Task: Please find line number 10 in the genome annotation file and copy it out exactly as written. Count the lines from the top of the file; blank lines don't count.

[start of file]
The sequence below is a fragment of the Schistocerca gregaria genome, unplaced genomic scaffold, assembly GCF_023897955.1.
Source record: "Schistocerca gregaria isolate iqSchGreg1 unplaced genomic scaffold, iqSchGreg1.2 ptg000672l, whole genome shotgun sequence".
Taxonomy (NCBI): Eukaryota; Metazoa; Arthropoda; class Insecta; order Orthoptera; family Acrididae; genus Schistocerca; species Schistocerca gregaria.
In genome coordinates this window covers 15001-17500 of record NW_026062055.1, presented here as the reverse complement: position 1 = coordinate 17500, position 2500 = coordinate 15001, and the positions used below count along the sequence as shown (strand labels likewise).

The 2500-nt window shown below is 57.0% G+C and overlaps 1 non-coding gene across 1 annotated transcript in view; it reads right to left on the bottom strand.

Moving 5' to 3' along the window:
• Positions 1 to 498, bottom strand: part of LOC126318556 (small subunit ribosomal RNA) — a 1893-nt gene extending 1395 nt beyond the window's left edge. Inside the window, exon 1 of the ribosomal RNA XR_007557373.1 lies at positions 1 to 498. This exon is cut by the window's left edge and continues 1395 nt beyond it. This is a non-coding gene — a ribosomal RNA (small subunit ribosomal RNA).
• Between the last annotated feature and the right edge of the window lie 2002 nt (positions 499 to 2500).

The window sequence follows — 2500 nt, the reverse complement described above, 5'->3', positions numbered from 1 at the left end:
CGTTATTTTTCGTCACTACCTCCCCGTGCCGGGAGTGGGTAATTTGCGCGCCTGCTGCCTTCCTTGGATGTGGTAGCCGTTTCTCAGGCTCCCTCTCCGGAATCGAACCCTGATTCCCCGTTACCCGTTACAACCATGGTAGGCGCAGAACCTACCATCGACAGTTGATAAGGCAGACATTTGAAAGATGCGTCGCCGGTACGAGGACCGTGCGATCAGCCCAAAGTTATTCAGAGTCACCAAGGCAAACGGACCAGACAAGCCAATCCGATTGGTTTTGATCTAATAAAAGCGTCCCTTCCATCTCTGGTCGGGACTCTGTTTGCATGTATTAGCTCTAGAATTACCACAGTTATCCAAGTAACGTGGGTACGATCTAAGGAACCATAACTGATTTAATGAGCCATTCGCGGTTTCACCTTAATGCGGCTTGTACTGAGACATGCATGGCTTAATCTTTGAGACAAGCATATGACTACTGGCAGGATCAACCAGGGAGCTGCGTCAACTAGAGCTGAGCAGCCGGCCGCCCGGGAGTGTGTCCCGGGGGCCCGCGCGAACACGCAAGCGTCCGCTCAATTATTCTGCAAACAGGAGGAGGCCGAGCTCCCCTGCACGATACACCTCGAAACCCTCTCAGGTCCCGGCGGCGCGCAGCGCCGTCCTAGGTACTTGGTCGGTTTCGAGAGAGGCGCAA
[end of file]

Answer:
CGTTATTTTTCGTCACTACCTCCCCGTGCCGGGAGTGGGTAATTTGCGCGCCTGCTGCCTTCCTTGGATGTGGTAGCCGTTTCTCAGGCTCCCTCTCCGGAATCGAACCCTGATTCCCCGTTACCCGTTACAACCATGGTAGGCGCAGAACCTACCATCGACAGTTGATAAGGCAGACATTTGAAAGATGCGTCGCCGGTACGAGGACCGTGCGATCAGCCCAAAGTTATTCAGAGTCACCAAGGCAAACGGACCAGACAAGCCAATCCGATTGGTTTTGATCTAATAAAAGCGTCCCTTCCATCTCTGGTCGGGACTCTGTTTGCATGTATTAGCTCTAGAATTACCACAGTTATCCAAGTAACGTGGGTACGATCTAAGGAACCATAACTGATTTAATGAGCCATTCGCGGTTTCACCTTAATGCGGCTTGTACTGAGACATGCATGGCTTAATCTTTGAGACAAGCATATGACTACTGGCAGGATCAACCAGGGAGCTGCGTCAACTAGAGCTGAGCAGCCGGCCGCCCGGGAGTGTGTCCCGGGGGCCCGCGCGAACACGCAAGCGTCCGCTCAATTATTCTGCAAACAGGAGGAGGCCGAGCTCCCCTGCACGATACACCTCGAAACCCTCTCAGGTCCCGGCGGCGCGCAGCGCCGTCCTAGGTACTTGGTCGGTTTCGAGAGAGGCGCAA